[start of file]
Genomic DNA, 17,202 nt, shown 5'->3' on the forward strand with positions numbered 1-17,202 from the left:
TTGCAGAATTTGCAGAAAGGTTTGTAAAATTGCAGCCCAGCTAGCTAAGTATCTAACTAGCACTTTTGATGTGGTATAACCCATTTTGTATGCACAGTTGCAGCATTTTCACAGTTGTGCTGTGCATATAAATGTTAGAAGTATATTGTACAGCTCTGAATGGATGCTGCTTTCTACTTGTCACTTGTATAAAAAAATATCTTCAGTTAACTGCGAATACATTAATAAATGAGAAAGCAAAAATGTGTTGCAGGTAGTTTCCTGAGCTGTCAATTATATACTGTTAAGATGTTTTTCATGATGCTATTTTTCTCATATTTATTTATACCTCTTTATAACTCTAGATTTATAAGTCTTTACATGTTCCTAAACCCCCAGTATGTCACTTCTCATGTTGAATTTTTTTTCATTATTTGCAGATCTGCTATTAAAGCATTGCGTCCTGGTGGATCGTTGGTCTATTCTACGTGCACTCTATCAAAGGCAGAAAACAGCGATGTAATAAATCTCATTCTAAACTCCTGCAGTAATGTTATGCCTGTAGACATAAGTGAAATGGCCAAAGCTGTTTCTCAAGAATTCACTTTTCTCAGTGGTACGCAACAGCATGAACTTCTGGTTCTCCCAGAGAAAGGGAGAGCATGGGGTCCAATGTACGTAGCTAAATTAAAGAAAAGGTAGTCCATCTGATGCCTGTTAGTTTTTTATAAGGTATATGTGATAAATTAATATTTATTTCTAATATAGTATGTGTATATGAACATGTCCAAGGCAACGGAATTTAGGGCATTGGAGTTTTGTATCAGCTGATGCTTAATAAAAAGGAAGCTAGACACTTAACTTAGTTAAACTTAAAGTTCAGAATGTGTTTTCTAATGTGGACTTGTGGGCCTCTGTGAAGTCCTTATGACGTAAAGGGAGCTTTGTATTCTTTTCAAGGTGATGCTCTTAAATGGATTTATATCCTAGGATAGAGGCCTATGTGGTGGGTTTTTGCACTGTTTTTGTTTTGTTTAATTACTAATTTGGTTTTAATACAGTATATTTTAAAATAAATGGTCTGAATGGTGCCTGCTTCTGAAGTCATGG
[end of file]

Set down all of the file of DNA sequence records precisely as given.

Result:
Genomic DNA, 17,202 nt, shown 5'->3' on the forward strand with positions numbered 1-17,202 from the left:
TTGCAGAATTTGCAGAAAGGTTTGTAAAATTGCAGCCCAGCTAGCTAAGTATCTAACTAGCACTTTTGATGTGGTATAACCCATTTTGTATGCACAGTTGCAGCATTTTCACAGTTGTGCTGTGCATATAAATGTTAGAAGTATATTGTACAGCTCTGAATGGATGCTGCTTTCTACTTGTCACTTGTATAAAAAAATATCTTCAGTTAACTGCGAATACATTAATAAATGAGAAAGCAAAAATGTGTTGCAGGTAGTTTCCTGAGCTGTCAATTATATACTGTTAAGATGTTTTTCATGATGCTATTTTTCTCATATTTATTTATACCTCTTTATAACTCTAGATTTATAAGTCTTTACATGTTCCTAAACCCCCAGTATGTCACTTCTCATGTTGAATTTTTTTTCATTATTTGCAGATCTGCTATTAAAGCATTGCGTCCTGGTGGATCGTTGGTCTATTCTACGTGCACTCTATCAAAGGCAGAAAACAGCGATGTAATAAATCTCATTCTAAACTCCTGCAGTAATGTTATGCCTGTAGACATAAGTGAAATGGCCAAAGCTGTTTCTCAAGAATTCACTTTTCTCAGTGGTACGCAACAGCATGAACTTCTGGTTCTCCCAGAGAAAGGGAGAGCATGGGGTCCAATGTACGTAGCTAAATTAAAGAAAAGGTAGTCCATCTGATGCCTGTTAGTTTTTTATAAGGTATATGTGATAAATTAATATTTATTTCTAATATAGTATGTGTATATGAACATGTCCAAGGCAACGGAATTTAGGGCATTGGAGTTTTGTATCAGCTGATGCTTAATAAAAAGGAAGCTAGACACTTAACTTAGTTAAACTTAAAGTTCAGAATGTGTTTTCTAATGTGGACTTGTGGGCCTCTGTGAAGTCCTTATGACGTAAAGGGAGCTTTGTATTCTTTTCAAGGTGATGCTCTTAAATGGATTTATATCCTAGGATAGAGGCCTATGTGGTGGGTTTTTGCACTGTTTTTGTTTTGTTTAATTACTAATTTGGTTTTAATACAGTATATTTTAAAATAAATGGTCTGAATGGTGCCTGCTTCTGAAGTCATGG